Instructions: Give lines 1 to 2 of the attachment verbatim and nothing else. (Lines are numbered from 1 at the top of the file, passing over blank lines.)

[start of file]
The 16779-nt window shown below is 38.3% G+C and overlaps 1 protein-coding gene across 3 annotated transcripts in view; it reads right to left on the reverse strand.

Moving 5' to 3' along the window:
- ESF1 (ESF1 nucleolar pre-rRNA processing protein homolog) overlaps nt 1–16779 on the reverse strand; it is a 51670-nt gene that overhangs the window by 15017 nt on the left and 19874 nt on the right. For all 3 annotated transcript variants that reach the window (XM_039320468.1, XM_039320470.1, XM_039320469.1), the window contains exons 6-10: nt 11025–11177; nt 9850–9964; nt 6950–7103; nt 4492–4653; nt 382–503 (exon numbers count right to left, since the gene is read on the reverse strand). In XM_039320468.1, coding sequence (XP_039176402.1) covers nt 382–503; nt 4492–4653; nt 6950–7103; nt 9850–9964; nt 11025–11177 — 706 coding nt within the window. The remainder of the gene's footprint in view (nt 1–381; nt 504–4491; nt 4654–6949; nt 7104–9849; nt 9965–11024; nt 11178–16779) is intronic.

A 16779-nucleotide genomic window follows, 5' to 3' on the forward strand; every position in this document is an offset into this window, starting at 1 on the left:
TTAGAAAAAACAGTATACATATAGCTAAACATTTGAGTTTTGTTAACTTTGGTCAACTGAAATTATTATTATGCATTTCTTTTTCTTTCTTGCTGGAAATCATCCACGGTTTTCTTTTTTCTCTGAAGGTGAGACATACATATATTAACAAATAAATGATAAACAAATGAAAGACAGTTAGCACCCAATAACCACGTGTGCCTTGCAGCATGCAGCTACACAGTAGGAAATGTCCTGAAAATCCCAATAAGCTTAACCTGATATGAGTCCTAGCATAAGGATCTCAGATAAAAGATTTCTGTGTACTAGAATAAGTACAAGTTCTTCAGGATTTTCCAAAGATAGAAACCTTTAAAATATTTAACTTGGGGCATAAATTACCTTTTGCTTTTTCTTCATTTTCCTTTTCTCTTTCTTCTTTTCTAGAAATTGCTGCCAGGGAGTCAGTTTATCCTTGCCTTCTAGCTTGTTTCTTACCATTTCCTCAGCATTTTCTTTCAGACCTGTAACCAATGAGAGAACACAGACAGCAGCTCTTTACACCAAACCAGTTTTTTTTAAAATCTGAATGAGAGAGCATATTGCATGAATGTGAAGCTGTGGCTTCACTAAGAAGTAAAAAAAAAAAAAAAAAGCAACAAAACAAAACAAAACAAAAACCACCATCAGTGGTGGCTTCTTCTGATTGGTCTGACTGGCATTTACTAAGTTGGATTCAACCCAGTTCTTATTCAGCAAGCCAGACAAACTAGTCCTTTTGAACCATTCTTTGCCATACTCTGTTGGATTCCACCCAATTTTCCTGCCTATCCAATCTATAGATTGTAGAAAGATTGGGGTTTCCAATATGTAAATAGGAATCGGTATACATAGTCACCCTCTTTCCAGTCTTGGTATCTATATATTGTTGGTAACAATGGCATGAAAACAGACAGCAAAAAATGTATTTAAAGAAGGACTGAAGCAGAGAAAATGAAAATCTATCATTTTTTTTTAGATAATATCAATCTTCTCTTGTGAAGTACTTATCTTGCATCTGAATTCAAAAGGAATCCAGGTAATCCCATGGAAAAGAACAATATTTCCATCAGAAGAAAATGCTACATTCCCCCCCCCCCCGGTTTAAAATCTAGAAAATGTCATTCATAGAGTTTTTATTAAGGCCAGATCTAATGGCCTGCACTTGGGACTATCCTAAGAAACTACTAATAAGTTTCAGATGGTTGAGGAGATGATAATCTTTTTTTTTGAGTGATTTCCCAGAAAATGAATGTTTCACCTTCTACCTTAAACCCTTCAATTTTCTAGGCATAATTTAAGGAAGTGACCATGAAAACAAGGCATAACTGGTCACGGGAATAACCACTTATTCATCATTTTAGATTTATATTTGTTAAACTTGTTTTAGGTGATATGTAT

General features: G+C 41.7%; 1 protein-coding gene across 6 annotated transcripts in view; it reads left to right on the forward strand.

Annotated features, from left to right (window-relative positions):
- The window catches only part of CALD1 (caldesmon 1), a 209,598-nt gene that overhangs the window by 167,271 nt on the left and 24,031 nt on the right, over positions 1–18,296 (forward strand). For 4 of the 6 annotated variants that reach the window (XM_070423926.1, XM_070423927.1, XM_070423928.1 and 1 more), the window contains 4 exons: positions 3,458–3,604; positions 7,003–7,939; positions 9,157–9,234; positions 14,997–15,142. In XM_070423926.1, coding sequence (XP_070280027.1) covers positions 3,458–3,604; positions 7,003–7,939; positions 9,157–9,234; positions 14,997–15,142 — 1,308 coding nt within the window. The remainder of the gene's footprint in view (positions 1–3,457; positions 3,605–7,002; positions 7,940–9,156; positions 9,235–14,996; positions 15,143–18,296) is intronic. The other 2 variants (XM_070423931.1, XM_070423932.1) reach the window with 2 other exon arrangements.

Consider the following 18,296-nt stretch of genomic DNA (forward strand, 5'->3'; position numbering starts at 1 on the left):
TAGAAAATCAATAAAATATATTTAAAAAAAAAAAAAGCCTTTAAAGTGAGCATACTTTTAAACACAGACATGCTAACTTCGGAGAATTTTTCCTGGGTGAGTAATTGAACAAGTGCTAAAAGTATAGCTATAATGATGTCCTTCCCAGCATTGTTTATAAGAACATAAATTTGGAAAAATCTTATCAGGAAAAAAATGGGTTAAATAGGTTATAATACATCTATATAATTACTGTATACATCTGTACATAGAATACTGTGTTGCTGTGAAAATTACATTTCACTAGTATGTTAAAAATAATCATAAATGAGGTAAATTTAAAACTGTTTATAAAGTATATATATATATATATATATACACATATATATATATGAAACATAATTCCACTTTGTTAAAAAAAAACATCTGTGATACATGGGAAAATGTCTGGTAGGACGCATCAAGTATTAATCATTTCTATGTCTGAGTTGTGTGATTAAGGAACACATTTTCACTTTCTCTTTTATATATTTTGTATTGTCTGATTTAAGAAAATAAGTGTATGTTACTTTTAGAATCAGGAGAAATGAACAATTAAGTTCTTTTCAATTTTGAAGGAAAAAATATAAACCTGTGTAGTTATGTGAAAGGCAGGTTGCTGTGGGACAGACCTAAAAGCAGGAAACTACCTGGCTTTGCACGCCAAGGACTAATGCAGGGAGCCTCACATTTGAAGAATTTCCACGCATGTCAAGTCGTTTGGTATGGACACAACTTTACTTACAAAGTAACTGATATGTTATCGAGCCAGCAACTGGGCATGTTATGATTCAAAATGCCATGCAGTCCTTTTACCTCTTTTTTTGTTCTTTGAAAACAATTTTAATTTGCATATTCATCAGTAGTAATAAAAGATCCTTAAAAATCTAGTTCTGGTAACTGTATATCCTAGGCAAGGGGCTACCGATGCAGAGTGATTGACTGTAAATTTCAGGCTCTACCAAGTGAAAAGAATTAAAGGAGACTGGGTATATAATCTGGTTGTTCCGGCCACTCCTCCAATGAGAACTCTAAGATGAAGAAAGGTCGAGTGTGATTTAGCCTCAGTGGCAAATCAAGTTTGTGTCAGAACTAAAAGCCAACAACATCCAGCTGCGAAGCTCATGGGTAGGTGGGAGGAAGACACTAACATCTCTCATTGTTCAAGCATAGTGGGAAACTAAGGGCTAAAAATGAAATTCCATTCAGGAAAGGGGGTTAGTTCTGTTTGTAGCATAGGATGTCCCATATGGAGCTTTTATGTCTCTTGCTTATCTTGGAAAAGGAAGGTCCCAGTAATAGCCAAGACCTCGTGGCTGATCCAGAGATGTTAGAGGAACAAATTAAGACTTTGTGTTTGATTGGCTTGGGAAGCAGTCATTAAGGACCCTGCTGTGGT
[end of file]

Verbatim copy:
The 16779-nt window shown below is 38.3% G+C and overlaps 1 protein-coding gene across 3 annotated transcripts in view; it reads right to left on the reverse strand.

Moving 5' to 3' along the window: